Water Resources Management

, Volume 23, Issue 7, pp 1325–1349 | Cite as

GLUE Based Assessment on the Overall Predictions of a MIKE SHE Application

Article

Abstract

The generalised likelihood uncertainty estimation (GLUE) approach was applied to assess the performance of a distributed catchment model and to estimate prediction limits after conditioning based on observed catchment-wide streamflow. Prediction limits were derived not only for daily streamflow but also for piezometric levels and for extreme events. The latter analysis was carried out considering independent partial duration time series (PDS) obtained from the observed daily streamflow hydrograph. Important data uncertainties were identified. For streamflow the stage-discharge data analysis led to estimate an average data uncertainty of about 3 m3 s − 1. For piezometric levels, data errors were estimated to be in the order of 5 m in average and 10 m at most. The GLUE analysis showed that most of the inspected parameters are insensitive to model performance, except the horizontal and vertical components of the hydraulic conductivity of one of the geological layers that have the most influence on the streamflow model performance in the application catchment. The study revealed a considerable uncertainty attached to the simulation of both high flows and low flows (i.e., in average terms 5 m3 s − 1 before the Bayesian updating of the prediction limits). Similarly, wide prediction intervals were obtained for the piezometric levels in relevant wells, in the order of 3.3 and 1.5 m before and after the Bayesian updating of the prediction limits, respectively. Consequently, the results suggest that, in average terms, the model of the catchment predicts overall outputs within the limitations of the errors in the input variables.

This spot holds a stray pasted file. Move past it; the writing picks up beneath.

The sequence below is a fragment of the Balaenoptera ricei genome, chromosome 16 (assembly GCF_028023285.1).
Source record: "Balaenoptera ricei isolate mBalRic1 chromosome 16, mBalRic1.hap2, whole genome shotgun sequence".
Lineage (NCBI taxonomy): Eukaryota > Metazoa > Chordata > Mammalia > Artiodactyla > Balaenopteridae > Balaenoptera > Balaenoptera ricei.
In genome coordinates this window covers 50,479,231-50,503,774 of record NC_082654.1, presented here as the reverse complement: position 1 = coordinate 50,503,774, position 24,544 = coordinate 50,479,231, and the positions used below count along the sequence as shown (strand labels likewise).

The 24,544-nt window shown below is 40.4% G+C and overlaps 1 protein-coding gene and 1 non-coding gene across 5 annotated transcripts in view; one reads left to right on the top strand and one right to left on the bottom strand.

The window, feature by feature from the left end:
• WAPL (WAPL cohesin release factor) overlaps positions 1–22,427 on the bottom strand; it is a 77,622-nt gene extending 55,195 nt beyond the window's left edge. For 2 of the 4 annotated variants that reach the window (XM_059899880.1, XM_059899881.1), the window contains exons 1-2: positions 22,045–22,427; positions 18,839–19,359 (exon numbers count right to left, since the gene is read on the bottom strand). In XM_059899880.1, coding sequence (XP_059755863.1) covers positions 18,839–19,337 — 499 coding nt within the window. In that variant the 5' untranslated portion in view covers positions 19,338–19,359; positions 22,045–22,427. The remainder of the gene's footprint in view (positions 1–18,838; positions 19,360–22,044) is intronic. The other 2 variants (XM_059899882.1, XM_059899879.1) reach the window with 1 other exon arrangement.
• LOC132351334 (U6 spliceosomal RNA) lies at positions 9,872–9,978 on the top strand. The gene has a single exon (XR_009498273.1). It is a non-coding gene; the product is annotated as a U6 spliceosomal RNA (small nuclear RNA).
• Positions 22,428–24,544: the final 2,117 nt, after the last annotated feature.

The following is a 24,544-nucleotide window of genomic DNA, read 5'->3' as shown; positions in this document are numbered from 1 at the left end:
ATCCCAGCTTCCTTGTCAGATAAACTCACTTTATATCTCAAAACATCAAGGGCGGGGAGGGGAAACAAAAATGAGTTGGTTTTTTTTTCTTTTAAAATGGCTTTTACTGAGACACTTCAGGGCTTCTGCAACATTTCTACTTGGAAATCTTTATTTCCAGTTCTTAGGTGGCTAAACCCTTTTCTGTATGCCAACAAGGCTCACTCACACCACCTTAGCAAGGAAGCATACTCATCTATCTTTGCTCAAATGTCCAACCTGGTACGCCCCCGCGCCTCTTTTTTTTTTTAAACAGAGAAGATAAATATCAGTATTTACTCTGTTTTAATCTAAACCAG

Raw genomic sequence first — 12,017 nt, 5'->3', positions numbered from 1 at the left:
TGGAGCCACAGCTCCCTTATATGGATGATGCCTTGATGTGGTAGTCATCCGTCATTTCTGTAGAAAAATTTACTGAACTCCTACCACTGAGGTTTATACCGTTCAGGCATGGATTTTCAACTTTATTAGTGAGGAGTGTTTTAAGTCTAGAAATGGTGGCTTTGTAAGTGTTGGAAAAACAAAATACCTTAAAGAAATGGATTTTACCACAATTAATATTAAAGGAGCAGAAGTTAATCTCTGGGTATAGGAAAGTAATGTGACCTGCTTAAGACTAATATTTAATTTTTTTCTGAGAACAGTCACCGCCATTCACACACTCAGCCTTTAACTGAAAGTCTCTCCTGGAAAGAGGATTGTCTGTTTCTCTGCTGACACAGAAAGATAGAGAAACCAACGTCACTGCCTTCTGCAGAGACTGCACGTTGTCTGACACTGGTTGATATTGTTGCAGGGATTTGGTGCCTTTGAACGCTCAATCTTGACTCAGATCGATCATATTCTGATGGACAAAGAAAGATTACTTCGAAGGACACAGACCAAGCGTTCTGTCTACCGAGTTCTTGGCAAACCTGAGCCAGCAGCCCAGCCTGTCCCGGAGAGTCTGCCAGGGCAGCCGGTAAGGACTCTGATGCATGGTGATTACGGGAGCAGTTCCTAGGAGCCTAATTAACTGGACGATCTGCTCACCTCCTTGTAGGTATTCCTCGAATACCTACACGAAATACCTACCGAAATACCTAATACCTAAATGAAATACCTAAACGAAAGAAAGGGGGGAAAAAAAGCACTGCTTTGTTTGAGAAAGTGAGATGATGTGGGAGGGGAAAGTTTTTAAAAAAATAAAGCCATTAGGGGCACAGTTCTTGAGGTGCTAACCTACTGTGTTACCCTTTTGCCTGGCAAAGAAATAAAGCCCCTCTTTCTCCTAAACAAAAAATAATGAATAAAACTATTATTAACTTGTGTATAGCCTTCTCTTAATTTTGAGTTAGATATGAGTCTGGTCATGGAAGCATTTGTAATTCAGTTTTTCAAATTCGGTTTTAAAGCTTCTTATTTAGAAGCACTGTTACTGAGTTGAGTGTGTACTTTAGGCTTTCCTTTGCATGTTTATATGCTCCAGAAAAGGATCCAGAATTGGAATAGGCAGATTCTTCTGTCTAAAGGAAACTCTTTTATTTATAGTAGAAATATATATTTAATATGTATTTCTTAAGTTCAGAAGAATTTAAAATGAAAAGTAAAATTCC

Keywords

MIKE SHE Likelihood Uncertainty Prediction limits Monte Carlo simulations GLUE Partial duration time series Extreme value analysis Piezometers 

Preview

Unable to display preview. Download preview PDF.

Unable to display preview. Download preview PDF.

References

  1. Allen GR, Pereira LS, Raes D, Martin S (1998) Crop evapotranspiration—guidelines for computing crop water requirements. FAO Irrigation and Drainage Paper 56, RomeGoogle Scholar
  2. Beven KJ (1989) Changing ideas in hydrology the case of physically based models. J Hydrol 105:157–172CrossRefGoogle Scholar
  3. Beven KJ (1993) Prophecy, reality and uncertainty in distributed hydrological modelling. Adv Water Resour 16:41–51CrossRefGoogle Scholar